Jacob Christian Schäffer (1718 - 1790) - a brief biography

Jacob Christian Schaeffer - Public Domain image

The information below is derived from many sources; major reference texts are listed at the foot of the page.

Jacob Christian Schaeffer (more formally written Schäffer, but for Internet search purposes in particular accents and other special characters are rarely used), was born Born on 30th May 1718 in Querfurt, near Halle, in Thuringia, Germany. Mycologists recognise Schaeffer (rather than writing Schäffer I'll use 'Shaeffer' hereafter on this page) as the author of a four-volume work on macro fungi. Schaeffer is also cited as the original describing author for many fungal species that had not been previously found, or at least formally recorded.

Another much more recent German Mycologist, Julius Schäffer (that gives me yet another chance to use the unaccented form of the name 'Schaeffer'), 1882 – 1944, is best known for his work on gilled fungi in the genus Russula as well as for being the only latter day mycologist known to have died from eating poisonous mushrooms, in Julius Schaeffer's case Brown Rollrims, Paxillus involutus. His name in citations is usually abbreviated as Jul. Schaeff.

Back to Schaeffer the elder... After initially attending the Poeticum college, he moved on to study theology at the University of Halle between 1736 to 1738, thereafter becoming a teacher in Ratisbon, where in 1741 he became a professor. In 1760 the University of Wittenberg made Schaeffer a Doctor of Philosophy, and in the same year the University of Tübingen made him an honorary Doctor of Divinity. Four years later the British Royal Society made him a Fellow.

In 1779, he became pastor of the Protestant parish in Ratisbon, and as so often was the case with clerics, he maintained correspondence with many eminent biologists of his time including Linnaeus.

Very much the curious-minded inventor, although having received no formal education in science, Schaeffer has a list of scientific and technological achievements that few could rival. He experimented with electricity, optical lenses and prisms, saws, and furnace technology; and he is well known also for pioneering work in the use of various plant fibres in paper manufacture.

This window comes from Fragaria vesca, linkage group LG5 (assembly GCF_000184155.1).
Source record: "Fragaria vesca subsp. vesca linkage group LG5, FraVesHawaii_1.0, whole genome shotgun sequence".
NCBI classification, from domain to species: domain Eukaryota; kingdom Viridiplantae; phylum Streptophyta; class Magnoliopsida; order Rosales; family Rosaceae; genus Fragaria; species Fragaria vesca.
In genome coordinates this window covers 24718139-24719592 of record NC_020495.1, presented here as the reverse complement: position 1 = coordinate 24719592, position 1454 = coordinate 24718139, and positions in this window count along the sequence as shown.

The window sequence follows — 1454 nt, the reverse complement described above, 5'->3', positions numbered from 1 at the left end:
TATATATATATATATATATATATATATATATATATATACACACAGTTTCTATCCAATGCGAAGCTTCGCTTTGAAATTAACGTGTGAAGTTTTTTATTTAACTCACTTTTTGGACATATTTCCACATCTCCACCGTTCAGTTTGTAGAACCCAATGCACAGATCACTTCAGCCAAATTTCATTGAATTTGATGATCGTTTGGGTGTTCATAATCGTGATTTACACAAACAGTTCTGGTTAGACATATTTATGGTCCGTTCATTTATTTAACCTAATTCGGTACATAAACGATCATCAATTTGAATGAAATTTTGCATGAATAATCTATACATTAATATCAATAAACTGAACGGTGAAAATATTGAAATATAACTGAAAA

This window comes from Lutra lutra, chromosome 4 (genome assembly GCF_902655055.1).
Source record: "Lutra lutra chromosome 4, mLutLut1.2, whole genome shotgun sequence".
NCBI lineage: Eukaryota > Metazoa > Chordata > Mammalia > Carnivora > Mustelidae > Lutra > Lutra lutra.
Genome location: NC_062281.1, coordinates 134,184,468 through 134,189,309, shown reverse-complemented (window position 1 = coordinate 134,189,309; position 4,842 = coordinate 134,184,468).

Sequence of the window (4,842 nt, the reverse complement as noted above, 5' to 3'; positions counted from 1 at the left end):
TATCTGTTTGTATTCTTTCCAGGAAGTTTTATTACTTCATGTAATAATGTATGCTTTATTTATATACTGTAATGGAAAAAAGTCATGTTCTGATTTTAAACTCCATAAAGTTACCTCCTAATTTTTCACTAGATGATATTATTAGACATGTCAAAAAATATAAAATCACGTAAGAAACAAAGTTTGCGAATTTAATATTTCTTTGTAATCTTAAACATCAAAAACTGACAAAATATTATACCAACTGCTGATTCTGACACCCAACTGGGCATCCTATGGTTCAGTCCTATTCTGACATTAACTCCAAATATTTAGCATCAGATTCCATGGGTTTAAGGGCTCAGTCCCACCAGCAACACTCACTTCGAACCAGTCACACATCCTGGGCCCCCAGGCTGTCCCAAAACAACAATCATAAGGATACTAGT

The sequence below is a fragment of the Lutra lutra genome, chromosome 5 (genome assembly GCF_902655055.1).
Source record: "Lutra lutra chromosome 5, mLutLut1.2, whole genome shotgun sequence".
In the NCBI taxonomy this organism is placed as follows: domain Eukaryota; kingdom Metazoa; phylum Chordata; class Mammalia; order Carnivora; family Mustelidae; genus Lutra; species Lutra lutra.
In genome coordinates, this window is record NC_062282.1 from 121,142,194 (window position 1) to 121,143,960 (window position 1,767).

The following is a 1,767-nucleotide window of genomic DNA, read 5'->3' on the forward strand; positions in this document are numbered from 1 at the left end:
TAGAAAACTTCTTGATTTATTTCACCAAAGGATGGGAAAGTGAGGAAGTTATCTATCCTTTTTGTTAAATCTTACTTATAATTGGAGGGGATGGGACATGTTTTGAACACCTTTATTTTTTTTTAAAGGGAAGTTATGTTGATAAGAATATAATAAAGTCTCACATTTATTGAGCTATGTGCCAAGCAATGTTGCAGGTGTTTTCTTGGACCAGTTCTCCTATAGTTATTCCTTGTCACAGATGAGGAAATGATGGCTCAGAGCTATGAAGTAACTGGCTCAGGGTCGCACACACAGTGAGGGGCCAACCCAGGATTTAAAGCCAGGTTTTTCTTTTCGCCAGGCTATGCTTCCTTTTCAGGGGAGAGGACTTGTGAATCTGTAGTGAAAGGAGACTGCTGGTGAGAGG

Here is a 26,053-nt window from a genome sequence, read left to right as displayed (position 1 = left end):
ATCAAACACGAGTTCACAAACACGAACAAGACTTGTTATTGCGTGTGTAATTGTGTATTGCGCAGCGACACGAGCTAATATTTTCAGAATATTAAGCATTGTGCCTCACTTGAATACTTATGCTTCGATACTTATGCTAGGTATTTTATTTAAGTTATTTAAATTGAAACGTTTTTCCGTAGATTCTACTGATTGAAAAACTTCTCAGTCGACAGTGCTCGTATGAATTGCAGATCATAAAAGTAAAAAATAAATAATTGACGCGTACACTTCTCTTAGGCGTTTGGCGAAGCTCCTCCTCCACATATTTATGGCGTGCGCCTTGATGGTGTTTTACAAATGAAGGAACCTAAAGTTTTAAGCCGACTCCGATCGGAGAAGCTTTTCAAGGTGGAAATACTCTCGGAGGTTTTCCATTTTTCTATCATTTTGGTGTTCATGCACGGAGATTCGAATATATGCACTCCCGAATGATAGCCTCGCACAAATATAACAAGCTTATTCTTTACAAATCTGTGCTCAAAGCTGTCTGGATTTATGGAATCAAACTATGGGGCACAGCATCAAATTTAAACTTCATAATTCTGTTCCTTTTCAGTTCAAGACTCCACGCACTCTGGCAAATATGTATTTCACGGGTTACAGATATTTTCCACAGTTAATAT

Schaeffer's breadth of interests is perhaps well underlined by the fact that in 1767 he published a design for a washing machine. It was the first such record from Germany, although probably not the first in the world, as a British patent for a washing maching was issued nearly 80 years earlier, in 1691. Schaeffer's mycological masterpieces (now available as e-books) have outlasted his mechanical creation.

Jacob Christian Schaeffer died on 5th January 1790.

The abbreviation Schaeff. is used to indicate Jacob Christian Schaeffer as the author when citing a botanical or mycological name.

Positions and Awards

Doctor of Philosophy

Doctor of Divinity

Fellow of the Royal Society

Major Mycological Works

Icones et descriptio fungorum quorundam singularium et memorabilium; simul fungorum Bavariae icones natiuis coloribus expressae, editioni iam paratae propediem evulgandae denunciantur (Pictures of unusual and memorable fungi, showing in colour those fungi native to Bavaria), 1761. This book comprised a mere 16 pages, but it was followed by a very much more impressive four-volume, highly-illustrated work - see below.

Fungorum qui in Bavaria et Palatinatu circa Ratisbonam nascuntur (Natürlich ausgemahlten Abbildungen baierischer und pfälzischer Schwämme, welche um Regensburg wachsen - The Fungi that Grow in Bavaria and the Palatine, around Ratisbon). Four volumes, written and published between 1762 and 1774.

In addition to these mycological works, Schaeffer produced books and papers on a wide range of Nature topics including insects, birds, molluscs, and water fleas (tiny aquatic crustacea known as Daphnia).

Selected Sources:

Manfred Knedlik (2001). Bautz, Traugott. ed (in German). Schaeffer, Jacob Christian. Biographisch-Bibliographisches Kirchenlexikon (BBKL). 19. Nordhausen. cols. 1221–1226. ISBN 3-88309-089-1. http://www.bautz.de/bbkl/s/s1/schaeffer_ja_c.shtml.

Heinrich Dörfelt & Heike Heklau (1998) Die Geschichte der Mykologie (Die Geschichte der Mykologie).

Geoffrey Fryer (2007). Jacob Christian Schäffer FRS, a versatile eighteenth-century naturalist, and his remarkable pioneering researches on microscopic crustaceans. Notes & Records of the Ropyal Society.

Fascinated by Fungi, 2nd Edition, Pat O'Reilly 2016, reprinted by Coch-y-bonddu Books in 2022.

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